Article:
Felician Announces Results of Study on Aging in America

Researchers at Felician University in New Jersey announced the results of a study on college student perceptions on aging during the American Society on Aging Conference in Chicago.  Aging Expectations, Attitudes and Perceptions found that the majority of students anticipate being active and living in their own home independently with financial security beyond the age of 85, but over 71% had not yet started planning for their older years. 

As a result of this study, Felician University is looking to expand and replicate the study at other colleges to gather more information about students and the optimal onset of planning for one’s older years. That information will then be integrated into courses taught at the University.       

“Teaching students life skills across the lifespan is the responsibility of a University,” said Dr. Anne Prisco, President of Felician University.  Course work would include banking and financial planning, investments, housing markets, mortgages and estate planning, types of insurance (car, life, health, long-term care), wills, power of attorney and tax liabilities. 

The study – which was conducted on undergraduate and graduate students at Felician in 2015 – underscores how little research has been done on college students and their own aging expectations. It also highlights how important it will be to develop more economic, health and social policies and programs for that group. The elderly population (65+) is expected to grow 68.7% from 2012 to 2032, meaning an increasing number of older adults who will face a critical demand for health services, transitional housing, transportation, and financial support services.

With the exception of living independently, the majority of respondents chose the “Unsure” category when asked about their future living conditions, which included modifications to housing, the need for a live-in-caregiver, living with adult children or family members, relocation to independent living, assisted living, nursing home, and living in another state.

When asked about Activities of Daily Living, the majority responded that they anticipate the need for assistance after the age of 85. However, they plan to remain active by attending theater, movies, socializing with friends, and attending senior citizen clubs and social events. They were not sure if they would be able to continue to play golf, tennis or other sport activities.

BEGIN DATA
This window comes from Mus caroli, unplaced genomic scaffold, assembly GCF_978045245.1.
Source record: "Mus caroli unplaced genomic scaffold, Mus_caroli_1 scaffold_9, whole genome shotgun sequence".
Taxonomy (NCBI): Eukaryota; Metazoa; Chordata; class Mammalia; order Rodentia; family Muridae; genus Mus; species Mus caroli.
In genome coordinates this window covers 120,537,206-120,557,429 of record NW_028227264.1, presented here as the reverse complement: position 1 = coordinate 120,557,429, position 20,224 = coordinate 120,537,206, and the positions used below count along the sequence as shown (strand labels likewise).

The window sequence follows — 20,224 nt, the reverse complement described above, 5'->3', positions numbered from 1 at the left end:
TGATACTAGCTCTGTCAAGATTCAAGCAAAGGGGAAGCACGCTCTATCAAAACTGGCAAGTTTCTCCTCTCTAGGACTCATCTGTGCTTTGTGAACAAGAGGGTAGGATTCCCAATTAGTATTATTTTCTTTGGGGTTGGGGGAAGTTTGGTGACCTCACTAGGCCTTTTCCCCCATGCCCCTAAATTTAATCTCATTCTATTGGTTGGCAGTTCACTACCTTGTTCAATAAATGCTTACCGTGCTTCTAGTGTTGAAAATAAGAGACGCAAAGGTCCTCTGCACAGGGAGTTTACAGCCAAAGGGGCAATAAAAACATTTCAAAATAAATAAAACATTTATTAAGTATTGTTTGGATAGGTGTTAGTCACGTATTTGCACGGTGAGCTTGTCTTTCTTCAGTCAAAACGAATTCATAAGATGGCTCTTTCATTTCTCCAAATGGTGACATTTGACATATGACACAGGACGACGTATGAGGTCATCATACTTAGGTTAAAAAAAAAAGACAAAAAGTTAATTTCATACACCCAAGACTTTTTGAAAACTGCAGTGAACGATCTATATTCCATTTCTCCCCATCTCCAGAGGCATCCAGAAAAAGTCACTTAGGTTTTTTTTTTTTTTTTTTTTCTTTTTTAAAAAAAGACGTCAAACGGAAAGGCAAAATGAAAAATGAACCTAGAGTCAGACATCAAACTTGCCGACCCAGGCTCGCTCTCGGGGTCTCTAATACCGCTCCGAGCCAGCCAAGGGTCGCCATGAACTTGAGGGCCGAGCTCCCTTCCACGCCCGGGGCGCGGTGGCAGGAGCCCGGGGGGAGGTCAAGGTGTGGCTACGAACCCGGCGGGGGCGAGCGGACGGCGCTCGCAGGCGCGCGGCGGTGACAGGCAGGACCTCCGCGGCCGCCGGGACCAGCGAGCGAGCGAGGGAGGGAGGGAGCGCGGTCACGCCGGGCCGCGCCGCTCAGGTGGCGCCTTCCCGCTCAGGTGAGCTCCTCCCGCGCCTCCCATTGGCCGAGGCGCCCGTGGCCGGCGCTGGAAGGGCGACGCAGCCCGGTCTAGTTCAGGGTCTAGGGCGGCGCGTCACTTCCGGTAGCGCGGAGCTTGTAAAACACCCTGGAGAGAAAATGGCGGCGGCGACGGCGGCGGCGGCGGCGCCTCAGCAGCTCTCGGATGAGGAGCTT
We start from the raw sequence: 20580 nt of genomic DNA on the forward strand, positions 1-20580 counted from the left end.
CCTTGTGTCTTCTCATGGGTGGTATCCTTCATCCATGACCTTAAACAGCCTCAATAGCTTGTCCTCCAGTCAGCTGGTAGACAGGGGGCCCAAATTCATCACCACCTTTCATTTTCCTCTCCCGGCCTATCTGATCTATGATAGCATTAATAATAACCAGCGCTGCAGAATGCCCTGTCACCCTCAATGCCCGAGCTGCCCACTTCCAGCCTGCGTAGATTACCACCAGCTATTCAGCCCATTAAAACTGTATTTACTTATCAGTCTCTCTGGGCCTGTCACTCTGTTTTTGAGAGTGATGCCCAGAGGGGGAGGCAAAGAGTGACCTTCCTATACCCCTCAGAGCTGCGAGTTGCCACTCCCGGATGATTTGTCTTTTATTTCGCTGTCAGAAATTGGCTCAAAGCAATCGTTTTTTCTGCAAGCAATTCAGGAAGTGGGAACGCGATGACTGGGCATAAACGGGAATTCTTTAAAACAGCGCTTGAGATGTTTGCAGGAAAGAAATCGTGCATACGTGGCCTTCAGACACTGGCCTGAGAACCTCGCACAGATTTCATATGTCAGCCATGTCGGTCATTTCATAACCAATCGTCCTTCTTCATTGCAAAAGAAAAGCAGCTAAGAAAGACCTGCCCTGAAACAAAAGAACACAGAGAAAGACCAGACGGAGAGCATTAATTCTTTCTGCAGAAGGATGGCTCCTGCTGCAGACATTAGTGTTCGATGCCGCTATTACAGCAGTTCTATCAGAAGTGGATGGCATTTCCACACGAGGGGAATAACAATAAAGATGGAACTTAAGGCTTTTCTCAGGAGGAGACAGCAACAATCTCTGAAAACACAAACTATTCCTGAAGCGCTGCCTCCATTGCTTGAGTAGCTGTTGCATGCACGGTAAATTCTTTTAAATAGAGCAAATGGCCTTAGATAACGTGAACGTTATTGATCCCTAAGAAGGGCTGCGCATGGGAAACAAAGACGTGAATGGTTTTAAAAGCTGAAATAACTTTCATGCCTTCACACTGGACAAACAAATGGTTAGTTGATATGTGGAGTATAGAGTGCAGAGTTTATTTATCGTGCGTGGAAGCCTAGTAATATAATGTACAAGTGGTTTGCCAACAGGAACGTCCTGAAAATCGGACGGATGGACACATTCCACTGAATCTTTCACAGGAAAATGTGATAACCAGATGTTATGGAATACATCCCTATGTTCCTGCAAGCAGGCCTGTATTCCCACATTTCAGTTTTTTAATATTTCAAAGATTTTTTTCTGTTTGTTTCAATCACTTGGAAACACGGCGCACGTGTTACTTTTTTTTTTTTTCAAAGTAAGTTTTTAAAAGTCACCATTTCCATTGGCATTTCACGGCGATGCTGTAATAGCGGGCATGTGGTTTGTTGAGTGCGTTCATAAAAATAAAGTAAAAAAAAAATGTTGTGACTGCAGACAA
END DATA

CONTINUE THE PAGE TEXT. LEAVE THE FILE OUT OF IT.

Other key findings included:
  • Intending to have enough money to live independently until the age 85 and beyond.
  • Being unsure at what age they would need federal/state assistance to stay in own home.
  • Even distribution regarding the need for companionship to avoid loneliness and a feeling of isolation at age 85+, or unsure.  
  • Expecting to need support services (home-health aide, Visiting Nurse, and social service information and referrals for services provided by the community, county and state) at the age of 85+. 
  • Owning and driving a car until the age of 75 to 84 and depending on neighbors, friends, and community transportation services after the age of 85.
  • Unsure at what age financial planning help would be needed for elder years.
  • Would consider themselves “old” at 65. 

The research study was conducted by the Felician University Institute for Gerontology in response to concerns from those currently working with older adults dealing with health, financial, and housing issues that were exacerbated by a lack of planning.

“The story is too familiar,” said Phil Scalo, President and CEO of Bartley Healthcare, and member of the Advisory Board for the Institute of Gerontology, who frequently hears “I never thought about my needs later in life – that I could one day realize I am now an older adult and never anticipated, or planned, for what I will be facing.”

Funding for the Institute for Gerontology Research Study was provided by Felician University and the St. Francis Fund of Felician Services, Inc.